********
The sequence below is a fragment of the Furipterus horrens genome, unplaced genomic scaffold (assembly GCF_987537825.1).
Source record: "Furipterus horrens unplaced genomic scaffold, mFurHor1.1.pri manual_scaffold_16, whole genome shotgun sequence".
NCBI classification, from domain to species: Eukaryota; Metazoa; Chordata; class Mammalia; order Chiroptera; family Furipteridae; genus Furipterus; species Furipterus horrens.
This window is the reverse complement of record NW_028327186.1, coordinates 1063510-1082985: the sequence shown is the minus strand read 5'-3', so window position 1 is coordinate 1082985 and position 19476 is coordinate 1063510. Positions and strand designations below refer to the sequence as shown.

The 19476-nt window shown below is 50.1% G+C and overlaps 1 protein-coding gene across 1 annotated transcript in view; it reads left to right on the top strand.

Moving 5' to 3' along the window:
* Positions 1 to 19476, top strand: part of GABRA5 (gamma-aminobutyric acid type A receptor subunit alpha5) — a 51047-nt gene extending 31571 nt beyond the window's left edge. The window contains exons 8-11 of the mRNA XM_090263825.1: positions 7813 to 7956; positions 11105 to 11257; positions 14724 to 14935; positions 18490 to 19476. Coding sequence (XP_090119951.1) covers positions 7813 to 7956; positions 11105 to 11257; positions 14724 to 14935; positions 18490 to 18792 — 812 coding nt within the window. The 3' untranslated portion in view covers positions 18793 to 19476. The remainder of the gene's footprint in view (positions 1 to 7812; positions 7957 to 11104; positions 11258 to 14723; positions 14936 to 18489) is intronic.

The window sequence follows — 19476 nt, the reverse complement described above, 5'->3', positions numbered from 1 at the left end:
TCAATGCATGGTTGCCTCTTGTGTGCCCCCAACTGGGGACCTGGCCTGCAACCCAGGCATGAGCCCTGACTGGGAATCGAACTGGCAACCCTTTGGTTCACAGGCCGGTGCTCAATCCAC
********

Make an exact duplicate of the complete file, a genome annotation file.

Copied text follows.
The sequence below is a fragment of the Furipterus horrens genome, unplaced genomic scaffold (assembly GCF_987537825.1).
Source record: "Furipterus horrens unplaced genomic scaffold, mFurHor1.1.pri manual_scaffold_16, whole genome shotgun sequence".
NCBI classification, from domain to species: Eukaryota; Metazoa; Chordata; class Mammalia; order Chiroptera; family Furipteridae; genus Furipterus; species Furipterus horrens.
This window is the reverse complement of record NW_028327186.1, coordinates 1063510-1082985: the sequence shown is the minus strand read 5'-3', so window position 1 is coordinate 1082985 and position 19476 is coordinate 1063510. Positions and strand designations below refer to the sequence as shown.

The 19476-nt window shown below is 50.1% G+C and overlaps 1 protein-coding gene across 1 annotated transcript in view; it reads left to right on the top strand.

Moving 5' to 3' along the window:
* Positions 1 to 19476, top strand: part of GABRA5 (gamma-aminobutyric acid type A receptor subunit alpha5) — a 51047-nt gene extending 31571 nt beyond the window's left edge. The window contains exons 8-11 of the mRNA XM_090263825.1: positions 7813 to 7956; positions 11105 to 11257; positions 14724 to 14935; positions 18490 to 19476. Coding sequence (XP_090119951.1) covers positions 7813 to 7956; positions 11105 to 11257; positions 14724 to 14935; positions 18490 to 18792 — 812 coding nt within the window. The 3' untranslated portion in view covers positions 18793 to 19476. The remainder of the gene's footprint in view (positions 1 to 7812; positions 7957 to 11104; positions 11258 to 14723; positions 14936 to 18489) is intronic.

The window sequence follows — 19476 nt, the reverse complement described above, 5'->3', positions numbered from 1 at the left end:
TCAATGCATGGTTGCCTCTTGTGTGCCCCCAACTGGGGACCTGGCCTGCAACCCAGGCATGAGCCCTGACTGGGAATCGAACTGGCAACCCTTTGGTTCACAGGCCGGTGCTCAATCCAC